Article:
A former student met me in the hallway today. She heard we had just learned the quadratic formula in algebra 2, and she took it upon herself to choreograph a dance to go with the song I teach. With illustrations.

She offered to come to class and perform it for my current students . . .

. . . but only if I joined in, which I did. Except for the slap the butt part.

Sometimes, high school students are just adorable.

## Monday, October 31, 2011

## Thursday, October 27, 2011

### Today's Million Dollar Question

I have been struggling a bit this year with getting a student or two to show steps/process/work/setups (or whatever you call it when you say that it isn't okay to give a lonely answer with no justification). The silver lining is that this struggle forces me to think about WHY students should show work. Here are a few reasons I have:

Showing steps . . .

Puts the focus on the process, rather than the solution.

Communicates your solution to others.

Makes it possible for you (or someone helping you) to locate your mistakes.

Slows you down, so fewer careless mistakes happen.

Gives evidence your answer is right.

Demonstrates your understanding.

Helps reduce cheating. (Some might still copy, but at least they must copy the work too.)

Finally, in my class an answer bank is given. Showing steps keeps practice from becoming nothing more than a matching game.

I am also asking myself some questions like . . . WHY do some students struggle with showing work?

Maybe because . . .

It takes too much time.

They can do it mentally.

They don't know how to show work.

They are bored.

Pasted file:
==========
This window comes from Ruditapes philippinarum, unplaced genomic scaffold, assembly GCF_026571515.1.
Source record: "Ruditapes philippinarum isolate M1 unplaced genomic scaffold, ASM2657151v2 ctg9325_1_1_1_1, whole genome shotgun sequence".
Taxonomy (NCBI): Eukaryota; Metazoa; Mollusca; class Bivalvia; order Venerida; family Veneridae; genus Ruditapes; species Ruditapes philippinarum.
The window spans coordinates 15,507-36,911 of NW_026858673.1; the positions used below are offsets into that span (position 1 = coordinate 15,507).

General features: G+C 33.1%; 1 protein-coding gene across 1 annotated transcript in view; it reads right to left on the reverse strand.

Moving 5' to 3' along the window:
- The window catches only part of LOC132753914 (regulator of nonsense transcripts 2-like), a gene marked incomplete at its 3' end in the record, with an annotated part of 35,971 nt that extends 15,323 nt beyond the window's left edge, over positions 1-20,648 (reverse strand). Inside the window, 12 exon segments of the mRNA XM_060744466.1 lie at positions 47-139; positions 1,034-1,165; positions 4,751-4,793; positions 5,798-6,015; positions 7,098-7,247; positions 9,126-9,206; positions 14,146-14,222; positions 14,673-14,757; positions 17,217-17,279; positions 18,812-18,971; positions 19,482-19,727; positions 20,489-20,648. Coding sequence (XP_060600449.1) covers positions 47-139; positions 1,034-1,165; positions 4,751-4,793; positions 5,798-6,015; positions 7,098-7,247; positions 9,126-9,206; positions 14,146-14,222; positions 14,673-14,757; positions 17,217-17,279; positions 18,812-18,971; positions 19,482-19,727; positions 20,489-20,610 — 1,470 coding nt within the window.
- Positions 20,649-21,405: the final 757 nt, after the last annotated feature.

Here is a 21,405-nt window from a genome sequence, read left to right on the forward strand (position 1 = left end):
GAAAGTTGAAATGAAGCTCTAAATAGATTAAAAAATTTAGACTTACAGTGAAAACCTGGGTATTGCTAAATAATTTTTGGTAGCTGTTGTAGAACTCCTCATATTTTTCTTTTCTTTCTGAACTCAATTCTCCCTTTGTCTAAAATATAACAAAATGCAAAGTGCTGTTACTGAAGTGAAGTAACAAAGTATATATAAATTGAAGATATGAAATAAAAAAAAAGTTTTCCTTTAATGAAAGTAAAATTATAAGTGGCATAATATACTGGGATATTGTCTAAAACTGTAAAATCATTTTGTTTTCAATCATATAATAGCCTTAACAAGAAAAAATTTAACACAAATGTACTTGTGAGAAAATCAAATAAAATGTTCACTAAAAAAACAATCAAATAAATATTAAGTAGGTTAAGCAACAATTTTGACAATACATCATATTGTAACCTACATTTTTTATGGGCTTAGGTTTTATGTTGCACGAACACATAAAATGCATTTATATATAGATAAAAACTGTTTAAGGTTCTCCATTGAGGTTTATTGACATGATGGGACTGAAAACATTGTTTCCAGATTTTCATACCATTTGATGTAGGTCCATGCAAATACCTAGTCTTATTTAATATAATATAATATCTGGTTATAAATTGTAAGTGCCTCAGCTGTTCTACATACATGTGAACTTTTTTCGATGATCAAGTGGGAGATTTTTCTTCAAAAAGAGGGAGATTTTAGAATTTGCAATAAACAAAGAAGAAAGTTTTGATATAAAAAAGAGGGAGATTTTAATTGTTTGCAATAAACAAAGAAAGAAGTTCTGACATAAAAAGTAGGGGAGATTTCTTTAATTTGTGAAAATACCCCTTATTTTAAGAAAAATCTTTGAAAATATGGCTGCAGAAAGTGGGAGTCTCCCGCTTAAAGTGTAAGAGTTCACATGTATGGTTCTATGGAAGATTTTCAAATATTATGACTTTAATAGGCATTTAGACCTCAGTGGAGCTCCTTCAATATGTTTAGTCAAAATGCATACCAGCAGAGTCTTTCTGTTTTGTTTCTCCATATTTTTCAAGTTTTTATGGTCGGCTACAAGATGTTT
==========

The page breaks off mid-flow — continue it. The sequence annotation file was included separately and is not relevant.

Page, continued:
They don't believe in its value.

They are cheating.

Writing this, I realized that when a student is repeatedly refusing to show their process, I tend to go straight to negative assumptions. I assume they are being stubborn and uncooperative, or that they must be cheating.

I am going to try to put the whole issue in a more positive light and see where the students are coming from. Maybe these students think that showing steps is just for the teacher's sake, and has no benefit to them personally.

Or, maybe they genuinely don't know how to express how they got the answer.

It also has me thinking about the types of questions I am asking. If someone can calculate the answer mentally, maybe the question wasn't challenging enough?

How do you motivate students to show their thoughts?

Showing steps . . .

Puts the focus on the process, rather than the solution.

Communicates your solution to others.

Makes it possible for you (or someone helping you) to locate your mistakes.

Slows you down, so fewer careless mistakes happen.

Gives evidence your answer is right.

Demonstrates your understanding.

Helps reduce cheating. (Some might still copy, but at least they must copy the work too.)

Finally, in my class an answer bank is given. Showing steps keeps practice from becoming nothing more than a matching game.

I am also asking myself some questions like . . . WHY do some students struggle with showing work?

Maybe because . . .

It takes too much time.

They can do it mentally.

They don't know how to show work.

They are bored.

They don't believe in its value.

They are cheating.

Writing this, I realized that when a student is repeatedly refusing to show their process, I tend to go straight to negative assumptions. I assume they are being stubborn and uncooperative, or that they must be cheating.

I am going to try to put the whole issue in a more positive light and see where the students are coming from. Maybe these students think that showing steps is just for the teacher's sake, and has no benefit to them personally.